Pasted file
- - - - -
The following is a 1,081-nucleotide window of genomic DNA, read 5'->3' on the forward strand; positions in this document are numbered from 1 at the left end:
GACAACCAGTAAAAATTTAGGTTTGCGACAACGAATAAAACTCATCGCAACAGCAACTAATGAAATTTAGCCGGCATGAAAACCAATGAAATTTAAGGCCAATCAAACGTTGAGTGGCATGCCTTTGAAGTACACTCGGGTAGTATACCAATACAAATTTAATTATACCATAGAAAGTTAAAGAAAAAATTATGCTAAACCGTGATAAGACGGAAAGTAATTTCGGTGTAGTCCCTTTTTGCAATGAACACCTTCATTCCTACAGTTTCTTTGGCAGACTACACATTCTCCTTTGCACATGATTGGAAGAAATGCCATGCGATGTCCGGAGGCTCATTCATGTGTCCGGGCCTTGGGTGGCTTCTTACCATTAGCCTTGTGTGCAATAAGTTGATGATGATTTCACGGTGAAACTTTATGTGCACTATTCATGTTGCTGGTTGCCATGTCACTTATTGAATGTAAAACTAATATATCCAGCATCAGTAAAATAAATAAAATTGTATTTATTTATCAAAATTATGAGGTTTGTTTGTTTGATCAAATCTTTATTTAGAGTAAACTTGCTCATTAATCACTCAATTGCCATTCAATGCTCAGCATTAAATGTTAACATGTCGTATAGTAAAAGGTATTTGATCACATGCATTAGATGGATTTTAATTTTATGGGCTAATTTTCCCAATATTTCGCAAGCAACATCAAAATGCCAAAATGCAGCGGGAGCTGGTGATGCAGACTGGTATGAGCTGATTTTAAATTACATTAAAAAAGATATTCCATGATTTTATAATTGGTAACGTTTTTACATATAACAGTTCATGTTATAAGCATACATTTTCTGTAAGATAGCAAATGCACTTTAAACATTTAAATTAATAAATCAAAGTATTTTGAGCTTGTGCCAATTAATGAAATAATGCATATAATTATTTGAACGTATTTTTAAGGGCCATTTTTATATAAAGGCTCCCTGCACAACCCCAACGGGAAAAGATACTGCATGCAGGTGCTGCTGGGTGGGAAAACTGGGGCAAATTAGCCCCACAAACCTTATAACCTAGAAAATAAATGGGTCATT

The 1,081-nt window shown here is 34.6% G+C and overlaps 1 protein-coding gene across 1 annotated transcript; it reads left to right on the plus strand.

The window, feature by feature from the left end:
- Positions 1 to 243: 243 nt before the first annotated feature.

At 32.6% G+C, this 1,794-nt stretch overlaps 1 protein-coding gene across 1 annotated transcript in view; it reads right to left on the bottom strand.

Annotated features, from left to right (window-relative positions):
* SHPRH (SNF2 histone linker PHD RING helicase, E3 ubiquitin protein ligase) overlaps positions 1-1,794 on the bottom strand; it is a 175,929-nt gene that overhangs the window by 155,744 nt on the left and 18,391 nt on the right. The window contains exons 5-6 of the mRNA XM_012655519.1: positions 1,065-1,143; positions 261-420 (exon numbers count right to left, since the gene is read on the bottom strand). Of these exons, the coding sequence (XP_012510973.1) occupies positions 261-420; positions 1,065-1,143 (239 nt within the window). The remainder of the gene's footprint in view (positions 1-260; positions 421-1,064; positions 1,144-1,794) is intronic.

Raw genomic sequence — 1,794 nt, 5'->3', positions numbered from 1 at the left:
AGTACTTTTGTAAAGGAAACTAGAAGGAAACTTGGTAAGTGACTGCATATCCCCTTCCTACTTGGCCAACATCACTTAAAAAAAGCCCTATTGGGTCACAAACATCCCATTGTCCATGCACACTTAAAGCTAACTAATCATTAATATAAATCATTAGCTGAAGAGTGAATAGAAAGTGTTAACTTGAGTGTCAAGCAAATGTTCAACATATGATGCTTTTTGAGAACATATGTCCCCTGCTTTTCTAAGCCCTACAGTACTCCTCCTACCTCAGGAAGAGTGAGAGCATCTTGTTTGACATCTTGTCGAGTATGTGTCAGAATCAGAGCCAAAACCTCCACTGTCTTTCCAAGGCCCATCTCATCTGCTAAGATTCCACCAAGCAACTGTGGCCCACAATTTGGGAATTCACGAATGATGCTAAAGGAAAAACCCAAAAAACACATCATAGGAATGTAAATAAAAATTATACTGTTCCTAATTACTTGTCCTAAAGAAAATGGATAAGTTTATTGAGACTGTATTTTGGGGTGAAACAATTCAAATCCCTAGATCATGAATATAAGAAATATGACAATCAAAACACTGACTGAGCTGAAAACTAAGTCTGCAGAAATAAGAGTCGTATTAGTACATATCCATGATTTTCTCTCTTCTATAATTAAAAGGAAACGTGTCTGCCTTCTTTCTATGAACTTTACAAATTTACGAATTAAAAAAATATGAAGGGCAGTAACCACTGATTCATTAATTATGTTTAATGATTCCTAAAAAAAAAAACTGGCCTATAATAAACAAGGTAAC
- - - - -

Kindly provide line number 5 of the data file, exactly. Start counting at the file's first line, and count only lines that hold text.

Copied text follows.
- Positions 1 to 243: 243 nt before the first annotated feature.